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- ↵*Address correspondence to:
Anthony N. DeMaria, MD, MACC, Editor-in-Chief, Journal of the American College of Cardiology, 3655 Nobel Drive, Suite 400, San Diego, California 92122, USA.
“A dwarf sees farther than the giant when he has the giant’s shoulder to mount on.”
Samuel Taylor Coleridge
The Friend, Sec.i.Essay 8
This issue of JACCmarks a major event in the life of the Journalas the Editorial Office transitions from Bill Parmley and associates at UCSF to myself and colleagues at UCSD. To be sure, the state of the Journalis exceptionally strong. It has a huge circulation; and, of equal importance, surveys indicate that the vast majority of subscribers read each issue intently. The Journalenjoys a worldwide readership and, in fact, now receives over 50% of submissions from outside the U.S. The editorial content of JACCis of high quality, as attested to by its robust impact factor. It has achieved the recognition and respect appropriate to the primary scientific organ of the American College of Cardiology (ACC), the professional society of cardiovascular specialists in the U.S. and of many abroad.
The bulk of the credit for the lofty stature enjoyed by JACCshould be given to its previous editors. Simon Dack, the Founding Editor, was universally recognized for his intellect, wisdom, and sense of fairness. He was a man of enormous energy and vision who nurtured JACCthrough adolescence. When, after 19 years, Simon retired, there was a general consensus that Bill Parmley possessed these same qualities and would be the perfect successor. He has guided JACCthrough an era of emerging subspecialization and has ensured the relevance and importance of the Journalto the cardiovascular community. Confronted with a publication that usually was able to accept less than 20% of submitted manuscripts, he and the Associate Editors clearly exerted judgments that received the approval of both readers and authors. That so many authors, including this one, could accept rejection letters with the confidence that their manuscripts had been treated carefully and fairly is perhaps the greatest testimony to Bill and his team. Together, Drs. Dack and Parmley have positioned JACCin the center of the professional lives of cardiovascular specialists throughout the world.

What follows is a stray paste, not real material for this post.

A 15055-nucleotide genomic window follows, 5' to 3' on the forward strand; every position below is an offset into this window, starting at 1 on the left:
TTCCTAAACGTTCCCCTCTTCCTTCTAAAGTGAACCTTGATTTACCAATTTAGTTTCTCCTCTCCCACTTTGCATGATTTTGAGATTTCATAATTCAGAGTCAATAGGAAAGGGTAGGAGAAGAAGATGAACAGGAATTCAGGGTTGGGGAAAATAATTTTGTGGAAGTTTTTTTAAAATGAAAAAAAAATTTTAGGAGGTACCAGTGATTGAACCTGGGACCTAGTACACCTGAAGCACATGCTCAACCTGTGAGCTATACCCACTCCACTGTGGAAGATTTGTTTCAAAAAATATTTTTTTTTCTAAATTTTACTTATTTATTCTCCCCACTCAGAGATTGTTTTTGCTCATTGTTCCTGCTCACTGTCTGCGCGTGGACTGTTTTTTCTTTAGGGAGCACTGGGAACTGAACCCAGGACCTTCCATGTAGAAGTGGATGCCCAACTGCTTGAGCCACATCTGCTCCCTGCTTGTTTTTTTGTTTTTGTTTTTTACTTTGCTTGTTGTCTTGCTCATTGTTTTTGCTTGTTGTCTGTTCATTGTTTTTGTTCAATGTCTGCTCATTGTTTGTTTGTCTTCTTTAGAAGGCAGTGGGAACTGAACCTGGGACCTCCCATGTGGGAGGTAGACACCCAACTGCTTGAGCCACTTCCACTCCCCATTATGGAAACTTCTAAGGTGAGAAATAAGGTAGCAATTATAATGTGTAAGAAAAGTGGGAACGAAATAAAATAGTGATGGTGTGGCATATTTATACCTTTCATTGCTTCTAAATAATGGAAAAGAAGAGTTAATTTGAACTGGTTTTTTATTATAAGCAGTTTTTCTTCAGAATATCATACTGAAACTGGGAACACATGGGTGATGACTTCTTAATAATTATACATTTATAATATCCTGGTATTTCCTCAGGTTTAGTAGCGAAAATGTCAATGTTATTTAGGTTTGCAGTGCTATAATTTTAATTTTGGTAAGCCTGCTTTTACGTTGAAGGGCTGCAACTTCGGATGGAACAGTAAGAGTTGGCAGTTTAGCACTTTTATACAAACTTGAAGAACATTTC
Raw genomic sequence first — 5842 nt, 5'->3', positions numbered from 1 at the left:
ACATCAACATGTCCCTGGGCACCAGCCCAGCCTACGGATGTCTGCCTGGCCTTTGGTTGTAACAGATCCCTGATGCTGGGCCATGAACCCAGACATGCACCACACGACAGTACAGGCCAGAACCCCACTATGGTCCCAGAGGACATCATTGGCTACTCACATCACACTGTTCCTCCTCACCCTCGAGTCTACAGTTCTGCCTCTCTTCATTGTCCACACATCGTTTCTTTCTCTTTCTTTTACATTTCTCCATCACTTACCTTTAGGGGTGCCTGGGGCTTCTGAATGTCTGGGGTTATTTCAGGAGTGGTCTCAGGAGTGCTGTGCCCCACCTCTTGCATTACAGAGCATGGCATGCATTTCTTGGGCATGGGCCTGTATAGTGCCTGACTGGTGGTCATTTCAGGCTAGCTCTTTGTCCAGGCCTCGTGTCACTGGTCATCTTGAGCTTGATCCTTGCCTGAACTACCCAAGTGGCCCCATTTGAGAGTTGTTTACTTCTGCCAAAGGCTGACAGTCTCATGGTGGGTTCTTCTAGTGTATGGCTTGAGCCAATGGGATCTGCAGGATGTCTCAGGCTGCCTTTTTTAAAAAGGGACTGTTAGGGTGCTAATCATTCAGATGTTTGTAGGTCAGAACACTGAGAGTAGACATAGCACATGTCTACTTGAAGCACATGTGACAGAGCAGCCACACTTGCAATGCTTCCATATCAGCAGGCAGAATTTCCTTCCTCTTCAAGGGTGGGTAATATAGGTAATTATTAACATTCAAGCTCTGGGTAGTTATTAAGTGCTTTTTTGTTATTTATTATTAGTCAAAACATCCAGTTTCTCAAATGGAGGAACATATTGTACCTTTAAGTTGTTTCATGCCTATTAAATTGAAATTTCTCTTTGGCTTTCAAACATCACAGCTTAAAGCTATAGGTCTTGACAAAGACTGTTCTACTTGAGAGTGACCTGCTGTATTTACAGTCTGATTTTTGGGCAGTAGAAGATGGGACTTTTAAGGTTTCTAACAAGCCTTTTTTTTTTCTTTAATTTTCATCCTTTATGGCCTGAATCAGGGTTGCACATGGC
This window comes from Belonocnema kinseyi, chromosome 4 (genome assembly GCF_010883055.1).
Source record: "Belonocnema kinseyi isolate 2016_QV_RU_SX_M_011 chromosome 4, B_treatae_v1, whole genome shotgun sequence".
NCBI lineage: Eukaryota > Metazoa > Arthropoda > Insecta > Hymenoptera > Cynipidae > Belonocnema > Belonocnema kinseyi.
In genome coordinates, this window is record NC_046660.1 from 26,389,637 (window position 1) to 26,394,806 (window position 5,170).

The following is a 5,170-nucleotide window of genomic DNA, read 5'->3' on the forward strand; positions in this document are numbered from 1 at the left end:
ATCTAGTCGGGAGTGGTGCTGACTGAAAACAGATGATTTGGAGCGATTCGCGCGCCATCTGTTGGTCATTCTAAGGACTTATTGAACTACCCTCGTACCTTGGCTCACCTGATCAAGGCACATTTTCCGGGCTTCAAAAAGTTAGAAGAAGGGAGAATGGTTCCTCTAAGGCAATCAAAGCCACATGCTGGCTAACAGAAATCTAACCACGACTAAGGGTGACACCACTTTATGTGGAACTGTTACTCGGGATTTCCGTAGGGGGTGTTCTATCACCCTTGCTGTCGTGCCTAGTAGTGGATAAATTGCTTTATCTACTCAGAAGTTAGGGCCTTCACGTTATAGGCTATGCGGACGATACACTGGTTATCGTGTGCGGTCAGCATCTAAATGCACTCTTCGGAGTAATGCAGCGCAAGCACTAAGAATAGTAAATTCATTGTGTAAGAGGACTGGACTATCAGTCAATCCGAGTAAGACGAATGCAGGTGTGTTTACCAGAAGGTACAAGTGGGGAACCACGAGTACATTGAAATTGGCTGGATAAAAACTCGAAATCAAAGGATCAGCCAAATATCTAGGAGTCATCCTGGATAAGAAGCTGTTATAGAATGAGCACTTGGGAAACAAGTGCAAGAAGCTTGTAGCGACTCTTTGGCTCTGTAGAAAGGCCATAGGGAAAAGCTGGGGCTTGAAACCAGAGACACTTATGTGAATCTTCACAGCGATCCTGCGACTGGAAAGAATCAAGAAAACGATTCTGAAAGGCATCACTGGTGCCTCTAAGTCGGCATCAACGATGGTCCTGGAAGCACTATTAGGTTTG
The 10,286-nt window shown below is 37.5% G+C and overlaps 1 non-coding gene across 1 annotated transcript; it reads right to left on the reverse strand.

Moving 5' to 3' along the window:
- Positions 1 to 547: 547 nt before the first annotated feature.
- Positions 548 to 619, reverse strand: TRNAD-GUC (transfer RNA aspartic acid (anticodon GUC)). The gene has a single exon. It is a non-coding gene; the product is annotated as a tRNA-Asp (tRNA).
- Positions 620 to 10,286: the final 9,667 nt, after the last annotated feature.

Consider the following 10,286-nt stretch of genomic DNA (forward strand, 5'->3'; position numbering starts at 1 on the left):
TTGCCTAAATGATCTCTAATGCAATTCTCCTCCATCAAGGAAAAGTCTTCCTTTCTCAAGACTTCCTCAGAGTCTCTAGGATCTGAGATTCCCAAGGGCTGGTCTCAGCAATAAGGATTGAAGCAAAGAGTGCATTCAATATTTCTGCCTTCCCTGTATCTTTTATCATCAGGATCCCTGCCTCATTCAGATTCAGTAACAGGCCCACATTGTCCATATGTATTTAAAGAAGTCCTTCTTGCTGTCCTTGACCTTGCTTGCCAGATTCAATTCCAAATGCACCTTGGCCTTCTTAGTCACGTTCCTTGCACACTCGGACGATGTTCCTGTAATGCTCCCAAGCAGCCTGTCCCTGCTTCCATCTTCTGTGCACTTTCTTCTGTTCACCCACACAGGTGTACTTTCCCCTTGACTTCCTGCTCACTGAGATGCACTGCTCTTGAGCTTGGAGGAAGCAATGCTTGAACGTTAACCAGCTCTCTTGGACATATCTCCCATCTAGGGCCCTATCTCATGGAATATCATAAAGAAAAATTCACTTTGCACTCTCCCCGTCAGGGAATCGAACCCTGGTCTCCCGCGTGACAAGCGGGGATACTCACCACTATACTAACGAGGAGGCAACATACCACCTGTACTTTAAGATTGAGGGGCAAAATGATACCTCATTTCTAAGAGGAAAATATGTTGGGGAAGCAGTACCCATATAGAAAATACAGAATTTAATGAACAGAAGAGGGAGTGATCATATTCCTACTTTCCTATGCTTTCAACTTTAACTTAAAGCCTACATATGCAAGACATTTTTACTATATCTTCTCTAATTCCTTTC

Despite the success that JACCenjoys, the future poses many challenges and opportunities. Given their rich tradition, medical journals have become so well established in the role of transmission of information that their format has become somewhat standardized. In fact, medical journals in general have not changed significantly in the 30-plus years since I was in medical school. However, we have now entered a period in which modes of communication are changing rapidly within society. The internet and wireless communications are just two examples of these fundamental changes in the way we transmit information. Moreover, with the explosion of scientific knowledge, it has become critically important to manage both what and how new data are presented to busy physicians. The Journalmust continue to evolve and exploit new communication technology to meet the needs of readers and authors.